The IM Foundation’s recent publication, Inge Morath: Iran (Steidl, 2009), has recently been the subject of several interesting reviews. The Foundation began its work on Iran in 2005, and the book was finally published in ’09, after extensive research. Presenting more than 300 photographs and a selection of related documents from Morath’s archive, it is a deep look into one of her early assignments, the first to take her outside Europe. Starting with a commission from Holiday Magazine, Morath traveled in Iran with Robert Delpire during 1956; two years later Delpire published Morath’s second monograph, De La Perse a l’Iran. The new book, published by Steidl, greatly expands on the earlier, and its accompanying texts seek to place this largely unknown body
of photographs within the larger field of photojournalism. Edited and with an introduction by Inge Morath Foundation director John Jacob, with additional texts by Monika Faber and Azar Nafisi. Carpet Ride | 1950’s Iran in the New York Times’ T Magazine Understanding Iran: the Photos of Inge Morath in The Perceptive Traveler Inge Morath: Iran in Daylight Magazine New Photo Book Travels Iran in 1956 in A Traveler’s Library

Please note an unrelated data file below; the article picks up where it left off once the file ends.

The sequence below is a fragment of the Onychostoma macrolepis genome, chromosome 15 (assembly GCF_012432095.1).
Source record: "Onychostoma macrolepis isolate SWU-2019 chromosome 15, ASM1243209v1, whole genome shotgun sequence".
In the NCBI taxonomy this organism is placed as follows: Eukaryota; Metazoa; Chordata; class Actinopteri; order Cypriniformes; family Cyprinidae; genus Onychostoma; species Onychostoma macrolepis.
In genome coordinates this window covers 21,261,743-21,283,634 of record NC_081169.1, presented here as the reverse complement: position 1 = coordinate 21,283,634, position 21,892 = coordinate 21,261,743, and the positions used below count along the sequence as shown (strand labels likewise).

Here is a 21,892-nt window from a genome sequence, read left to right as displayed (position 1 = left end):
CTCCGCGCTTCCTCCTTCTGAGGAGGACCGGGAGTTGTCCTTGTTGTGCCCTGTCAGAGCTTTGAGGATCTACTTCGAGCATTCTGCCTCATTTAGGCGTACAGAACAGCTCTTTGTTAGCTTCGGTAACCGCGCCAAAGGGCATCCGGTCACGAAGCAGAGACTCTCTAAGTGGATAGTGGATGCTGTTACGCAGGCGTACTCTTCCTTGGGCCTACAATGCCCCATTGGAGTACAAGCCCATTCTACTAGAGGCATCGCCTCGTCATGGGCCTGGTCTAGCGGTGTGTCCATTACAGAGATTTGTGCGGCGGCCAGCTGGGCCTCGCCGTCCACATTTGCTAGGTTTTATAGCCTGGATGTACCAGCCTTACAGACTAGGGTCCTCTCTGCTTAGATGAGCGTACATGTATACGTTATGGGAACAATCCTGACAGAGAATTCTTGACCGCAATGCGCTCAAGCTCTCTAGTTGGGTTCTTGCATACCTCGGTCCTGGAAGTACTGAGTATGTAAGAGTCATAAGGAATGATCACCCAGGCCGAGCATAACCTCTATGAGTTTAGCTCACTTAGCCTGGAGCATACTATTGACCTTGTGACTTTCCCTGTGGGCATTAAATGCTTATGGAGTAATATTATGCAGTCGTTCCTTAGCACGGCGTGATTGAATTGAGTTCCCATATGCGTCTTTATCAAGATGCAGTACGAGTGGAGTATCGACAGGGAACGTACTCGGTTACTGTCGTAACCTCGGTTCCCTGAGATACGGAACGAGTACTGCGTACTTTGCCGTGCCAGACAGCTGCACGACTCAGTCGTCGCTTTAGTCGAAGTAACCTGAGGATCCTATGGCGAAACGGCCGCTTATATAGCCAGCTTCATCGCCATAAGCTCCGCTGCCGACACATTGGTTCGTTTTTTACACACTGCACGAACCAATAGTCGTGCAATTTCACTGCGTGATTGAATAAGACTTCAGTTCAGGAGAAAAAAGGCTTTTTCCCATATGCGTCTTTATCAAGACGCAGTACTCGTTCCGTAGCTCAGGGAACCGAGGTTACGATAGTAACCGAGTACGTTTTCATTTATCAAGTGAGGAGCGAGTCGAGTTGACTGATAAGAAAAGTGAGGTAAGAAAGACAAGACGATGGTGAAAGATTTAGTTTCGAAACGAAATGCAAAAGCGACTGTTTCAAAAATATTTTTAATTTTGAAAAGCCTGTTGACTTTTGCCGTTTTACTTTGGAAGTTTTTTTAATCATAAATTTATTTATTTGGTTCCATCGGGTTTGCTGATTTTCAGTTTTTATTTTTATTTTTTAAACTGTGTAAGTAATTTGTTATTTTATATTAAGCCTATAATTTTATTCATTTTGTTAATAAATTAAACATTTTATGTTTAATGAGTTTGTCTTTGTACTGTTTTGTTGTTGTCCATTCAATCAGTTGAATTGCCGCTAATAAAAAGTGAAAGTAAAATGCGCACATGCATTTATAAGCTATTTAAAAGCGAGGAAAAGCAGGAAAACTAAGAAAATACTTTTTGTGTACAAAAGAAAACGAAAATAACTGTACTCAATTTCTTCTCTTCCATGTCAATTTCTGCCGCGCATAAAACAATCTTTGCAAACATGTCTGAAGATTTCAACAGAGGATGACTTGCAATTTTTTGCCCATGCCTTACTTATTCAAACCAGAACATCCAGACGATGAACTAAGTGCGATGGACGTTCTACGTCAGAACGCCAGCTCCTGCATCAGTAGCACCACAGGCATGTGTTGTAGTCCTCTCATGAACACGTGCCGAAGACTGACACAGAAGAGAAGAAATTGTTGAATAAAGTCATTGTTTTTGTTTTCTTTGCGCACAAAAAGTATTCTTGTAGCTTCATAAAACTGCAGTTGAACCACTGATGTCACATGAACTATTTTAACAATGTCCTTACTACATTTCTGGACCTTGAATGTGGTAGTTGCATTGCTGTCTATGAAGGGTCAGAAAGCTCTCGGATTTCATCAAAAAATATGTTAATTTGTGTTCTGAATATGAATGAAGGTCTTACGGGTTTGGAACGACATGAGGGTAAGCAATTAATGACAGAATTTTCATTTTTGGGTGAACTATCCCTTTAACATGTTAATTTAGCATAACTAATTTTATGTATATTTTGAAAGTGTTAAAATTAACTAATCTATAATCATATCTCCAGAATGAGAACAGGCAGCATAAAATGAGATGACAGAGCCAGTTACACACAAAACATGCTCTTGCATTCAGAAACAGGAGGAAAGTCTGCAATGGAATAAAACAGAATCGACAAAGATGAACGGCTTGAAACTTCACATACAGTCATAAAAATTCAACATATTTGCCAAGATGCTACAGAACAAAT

Inge Morath La Galondrina featured in NY Times
In time for New York’s annual Flamenco Festival, which starts on Thursday, an exhibition has just opened, split between two places. It shows flamenco in photographs, some of them dating to the 19th century.
There is little to distinguish tone and content between the show at the Aperture Gallery in Chelsea and that at the Amster Yard Gallery at Instituto Cervantes in Turtle Bay; it’s best to see them in quick succession. The overall title is “No Singing Allowed: Flamenco and Photography” (although, when I visited the Aperture Gallery, some old flamenco recordings could be heard in the background — I thought I recognized the voice of La Niña de los Peines, the most enthralling of all flamenco singers on record). The curator is José Lebrero.
Read the full article.